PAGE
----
What other company is doing what Apple does better than Apple? Yet another contradiction in this article is when dear J. Benjamin states that Apple somehow tricks its customers into buying the same product year over year, despite little technological difference between the product iterations. (I guess he hasn’t seen a lineup of the iPhones, from the first iteration to today, and how EACH was a gigantic financial success. But never mind the numbers, lol.) He goes so far as to say that consumers now appear “irrational” (to whom??), and then later states in the article that Apple could lose its devoted consumer confidence overnight, oh and its stock value too—lol. Does he mean the consumers who wait outside the store for days before the next phone or gadget is released, the ones who have switched to Apple in the early 2000s and have never looked back, or the uncountable millions of American college kids who wouldn’t be caught dead with something other than a Mac laptop, or does he mean the 60% of consumers that bought an iPhone 5c converted from Android? This guy has his facts all backwards. The same Apple that has garnered a cult following can lose its consumer confidence overnight, because according to this guy, Apple hasn’t bought companies he likes or made phones he thinks are any good. How can someone so unfamiliar with Apple’s last, oh, 15 years of explosive growth and success be writing about something on which they are totally uninformed?

    I’m curious which company he would prefer to model? Let’s look at Google, now an inch deep and a mile wide, and the numerous launches and services and buyouts it has leveraged that have been total failures. Remember the MotoX? Flop. Samsung sells every single one of their phones at break-even simply because they have no other way to compete with Apple’s uniform quality other than to gouge the prices. Samsung has seen their margins collapse over the years, and you wanna say that Apple is rotting from the inside when your own article agrees Apple is flush with cash? Here are some other numbers: Motorola lost Google $700 million in the last six months of MotoX sales, and you wonder why Google couldn’t sell Motorola fast enough.

    Why the need for a presence in hardware? First, Google’s partners have been terrible at implementing Google’s reference designs across the board. Additionally, Google just announced results for the March quarter that outlined that the profitability of its core ad business is collapsing, with 26 percent more clicks resulting in 9 percent less revenue. Compare that against Apple’s opposite situation, where its core competency in hardware is progressively getting more profitable as its hardware sales have grown rapidly and into new markets, branching off into new product categories.

    Google also detailed that the vast majority of its ad business is stuck on top of the plateauing dinosaur of the desktop PC, and that it hasn’t rapidly adapted to the new era of mobile devices (the way that, say Facebook, has). That shouldn’t even be slightly surprising to anyone paying even cursory attention to the mobile market. On mobile devices, Google’s ad-centric business is not just failing to generate 2000s-era ad paid ad placement search profits; it’s actually failing to replicate the usage patterns that might lead to that ever happening in the future.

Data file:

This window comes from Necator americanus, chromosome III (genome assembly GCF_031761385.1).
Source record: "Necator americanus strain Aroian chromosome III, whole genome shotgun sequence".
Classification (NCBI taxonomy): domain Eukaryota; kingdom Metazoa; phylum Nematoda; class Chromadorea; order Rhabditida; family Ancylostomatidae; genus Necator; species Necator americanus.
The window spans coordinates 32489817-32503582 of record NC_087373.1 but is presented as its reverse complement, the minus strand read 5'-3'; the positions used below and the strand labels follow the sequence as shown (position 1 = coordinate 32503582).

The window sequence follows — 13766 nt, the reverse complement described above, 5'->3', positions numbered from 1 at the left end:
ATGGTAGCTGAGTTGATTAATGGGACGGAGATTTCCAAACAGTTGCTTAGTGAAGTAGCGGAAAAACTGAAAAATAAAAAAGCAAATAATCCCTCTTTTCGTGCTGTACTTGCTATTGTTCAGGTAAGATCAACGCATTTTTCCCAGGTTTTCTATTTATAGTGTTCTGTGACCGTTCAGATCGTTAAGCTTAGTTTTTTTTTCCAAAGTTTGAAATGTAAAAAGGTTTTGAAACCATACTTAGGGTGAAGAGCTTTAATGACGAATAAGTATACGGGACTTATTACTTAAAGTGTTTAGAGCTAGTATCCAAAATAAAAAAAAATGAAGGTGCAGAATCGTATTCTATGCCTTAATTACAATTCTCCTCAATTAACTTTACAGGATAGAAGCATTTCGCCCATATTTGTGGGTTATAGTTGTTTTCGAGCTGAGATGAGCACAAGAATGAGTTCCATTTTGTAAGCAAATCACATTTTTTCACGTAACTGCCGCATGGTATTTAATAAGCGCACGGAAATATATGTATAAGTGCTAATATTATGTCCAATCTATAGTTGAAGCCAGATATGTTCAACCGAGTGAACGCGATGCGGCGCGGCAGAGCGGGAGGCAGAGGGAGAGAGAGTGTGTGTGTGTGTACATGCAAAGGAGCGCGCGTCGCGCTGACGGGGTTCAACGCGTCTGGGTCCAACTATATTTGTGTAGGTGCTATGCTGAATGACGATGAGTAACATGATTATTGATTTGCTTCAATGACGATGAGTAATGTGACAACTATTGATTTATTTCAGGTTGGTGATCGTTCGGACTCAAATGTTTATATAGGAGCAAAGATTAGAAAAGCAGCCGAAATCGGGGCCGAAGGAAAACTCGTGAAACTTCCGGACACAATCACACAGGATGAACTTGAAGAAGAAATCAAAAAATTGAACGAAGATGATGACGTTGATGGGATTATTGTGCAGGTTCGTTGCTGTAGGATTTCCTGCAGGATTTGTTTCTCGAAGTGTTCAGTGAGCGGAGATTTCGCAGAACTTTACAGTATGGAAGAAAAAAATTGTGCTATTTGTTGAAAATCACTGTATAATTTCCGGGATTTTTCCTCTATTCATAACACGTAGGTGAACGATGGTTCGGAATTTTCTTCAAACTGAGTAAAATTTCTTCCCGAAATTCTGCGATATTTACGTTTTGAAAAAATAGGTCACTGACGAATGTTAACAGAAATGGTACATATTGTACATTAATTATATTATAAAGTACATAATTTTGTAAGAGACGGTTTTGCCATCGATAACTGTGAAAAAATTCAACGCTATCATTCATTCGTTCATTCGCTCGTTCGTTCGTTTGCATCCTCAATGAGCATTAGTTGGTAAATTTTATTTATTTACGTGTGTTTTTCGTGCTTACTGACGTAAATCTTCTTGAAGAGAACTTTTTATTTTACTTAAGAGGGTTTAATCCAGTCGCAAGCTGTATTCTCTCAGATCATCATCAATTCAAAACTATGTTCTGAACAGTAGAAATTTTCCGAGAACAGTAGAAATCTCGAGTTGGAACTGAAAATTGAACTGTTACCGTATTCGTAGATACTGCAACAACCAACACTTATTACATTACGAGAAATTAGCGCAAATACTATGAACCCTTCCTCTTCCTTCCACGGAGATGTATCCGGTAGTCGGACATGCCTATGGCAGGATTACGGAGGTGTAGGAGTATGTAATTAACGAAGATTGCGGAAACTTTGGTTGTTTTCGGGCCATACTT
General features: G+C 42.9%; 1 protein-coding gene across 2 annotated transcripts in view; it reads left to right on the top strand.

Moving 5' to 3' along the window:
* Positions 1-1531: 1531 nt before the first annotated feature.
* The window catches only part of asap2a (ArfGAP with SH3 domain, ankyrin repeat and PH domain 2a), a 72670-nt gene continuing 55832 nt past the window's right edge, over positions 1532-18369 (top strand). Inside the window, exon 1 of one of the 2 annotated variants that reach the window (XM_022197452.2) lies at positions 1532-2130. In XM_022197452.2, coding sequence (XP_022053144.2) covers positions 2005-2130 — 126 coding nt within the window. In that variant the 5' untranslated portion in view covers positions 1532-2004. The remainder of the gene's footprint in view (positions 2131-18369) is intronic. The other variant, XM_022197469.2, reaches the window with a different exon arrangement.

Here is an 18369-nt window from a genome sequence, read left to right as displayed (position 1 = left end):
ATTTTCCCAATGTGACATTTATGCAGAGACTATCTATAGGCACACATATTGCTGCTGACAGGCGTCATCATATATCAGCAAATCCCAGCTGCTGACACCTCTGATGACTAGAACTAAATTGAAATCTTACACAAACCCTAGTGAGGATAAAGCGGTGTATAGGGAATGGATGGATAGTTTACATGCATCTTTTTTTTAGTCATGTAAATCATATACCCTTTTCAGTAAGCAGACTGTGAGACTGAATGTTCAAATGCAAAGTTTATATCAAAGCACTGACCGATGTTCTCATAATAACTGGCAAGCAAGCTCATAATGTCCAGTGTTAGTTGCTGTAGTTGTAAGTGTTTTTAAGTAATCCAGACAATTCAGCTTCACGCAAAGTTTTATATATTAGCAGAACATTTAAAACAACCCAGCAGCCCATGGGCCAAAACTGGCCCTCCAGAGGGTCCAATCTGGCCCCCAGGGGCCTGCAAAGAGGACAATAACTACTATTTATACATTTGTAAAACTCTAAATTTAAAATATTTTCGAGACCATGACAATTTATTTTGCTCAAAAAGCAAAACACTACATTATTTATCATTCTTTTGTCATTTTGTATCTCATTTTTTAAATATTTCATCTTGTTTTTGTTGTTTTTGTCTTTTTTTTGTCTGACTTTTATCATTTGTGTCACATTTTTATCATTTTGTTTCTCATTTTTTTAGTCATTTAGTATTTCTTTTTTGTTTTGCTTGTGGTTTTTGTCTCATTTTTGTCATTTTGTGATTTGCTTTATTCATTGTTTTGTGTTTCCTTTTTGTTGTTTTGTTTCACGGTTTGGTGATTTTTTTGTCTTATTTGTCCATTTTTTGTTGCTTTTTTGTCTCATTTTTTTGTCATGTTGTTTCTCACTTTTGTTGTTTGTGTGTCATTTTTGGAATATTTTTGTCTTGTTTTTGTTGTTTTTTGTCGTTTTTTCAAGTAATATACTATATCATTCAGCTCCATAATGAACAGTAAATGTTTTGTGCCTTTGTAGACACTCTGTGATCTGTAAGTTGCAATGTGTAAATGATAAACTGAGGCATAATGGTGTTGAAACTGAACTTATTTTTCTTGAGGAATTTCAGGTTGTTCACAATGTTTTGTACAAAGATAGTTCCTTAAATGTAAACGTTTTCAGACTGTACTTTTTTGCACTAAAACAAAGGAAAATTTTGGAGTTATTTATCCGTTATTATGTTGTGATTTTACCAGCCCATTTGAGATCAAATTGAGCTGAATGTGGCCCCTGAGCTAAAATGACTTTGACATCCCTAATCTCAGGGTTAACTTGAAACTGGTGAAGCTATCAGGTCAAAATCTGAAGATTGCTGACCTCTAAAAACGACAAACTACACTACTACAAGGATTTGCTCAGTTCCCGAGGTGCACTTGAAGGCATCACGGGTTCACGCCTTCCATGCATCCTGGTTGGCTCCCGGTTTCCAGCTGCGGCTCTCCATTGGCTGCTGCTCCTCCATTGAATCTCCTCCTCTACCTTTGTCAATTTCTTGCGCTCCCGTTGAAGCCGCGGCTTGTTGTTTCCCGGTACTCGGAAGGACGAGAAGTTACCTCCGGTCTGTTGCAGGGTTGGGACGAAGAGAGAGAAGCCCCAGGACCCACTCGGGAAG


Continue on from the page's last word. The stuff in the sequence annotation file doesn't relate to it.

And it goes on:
Steve Jobs pointed out four years ago that Apple had discovered that mobile users were different from desktop PC users in that they don’t start with Google’s search in the web browser when looking for entertainment, information or products to buy. They use mobile apps. The revenues Google is seeing from mobile are far lower than yesterday’s web PC ads, and Google hasn’t been able to get a toe into the mobile hardware market where Apple is earning its billions, despite many attempts. You wouldn’t know from mainstream media reports, but Google’s latest innovation for reaching mobile ad audiences (launched around the same time as Moto X) is a copy of what Jobs presented three years previously back in 2010. In a high production ad brochure posing as a Wired news article entitled “The Inside Story of the Moto X,” Levy continued, “What was Google thinking? Finally, we have the answer. The Moto X, announced today, marks the arrival, finally, of the Google Phone. The Moto X is the first in a series of hardware products that Google hopes will supercharge the mother company’s software and services.”

    Instead, just months later Google’s entire Moto hardware subsidiary has done nothing but incinerate $704 million across the last two quarters. The whole operation, including a second, even cheaper Moto G phone that also failed miserably, is now not only being sold off for scrap but isn’t even being acknowledged by name in Google’s financial summary.

    And not hardly a peep about any of it from anyone in the media.

    Instead, over the same period that Google’s hardware experiments at Motorola were hemorrhaging hundreds of millions of dollars, the public has been subjected to a constant din of “research” intending to describe exactly how and why Apple’s iPhone 5c failed, if not commercially, then at least in some sort of philosophical or metaphorical way. When Tim Cook explained in the company’s January earnings call that, for the top of the line iPhone 5s, Apple had seen “growth in that portion of our line despite adding a new phone – an entirely new phone underneath it,” analysts were so confused by their own belief system that they decided that this unexpected demand must somehow be upside-down doublespeak.

    Asked about how well iPhones, and particularly the 5c, were doing at attracting former Android users rather than just upgrading Apple’s own customers, Cook answered, “we particularly saw that [new user growth] on the 5c, which is what we wanted to see.”

    iPhone 5c not only attracted away lots of Android users; it also managed to outsell every Android flagship, including the vaunted Moto X, but also even Samsung’s Galaxy S 4 flagship, the world’s top selling Android phone. In fact, in one quarter the 5c managed to outsell a year’s worth of sales of a wide variety of Android flagships.

    So yeah J. Benjamin, other than that stuff, it was a very good article.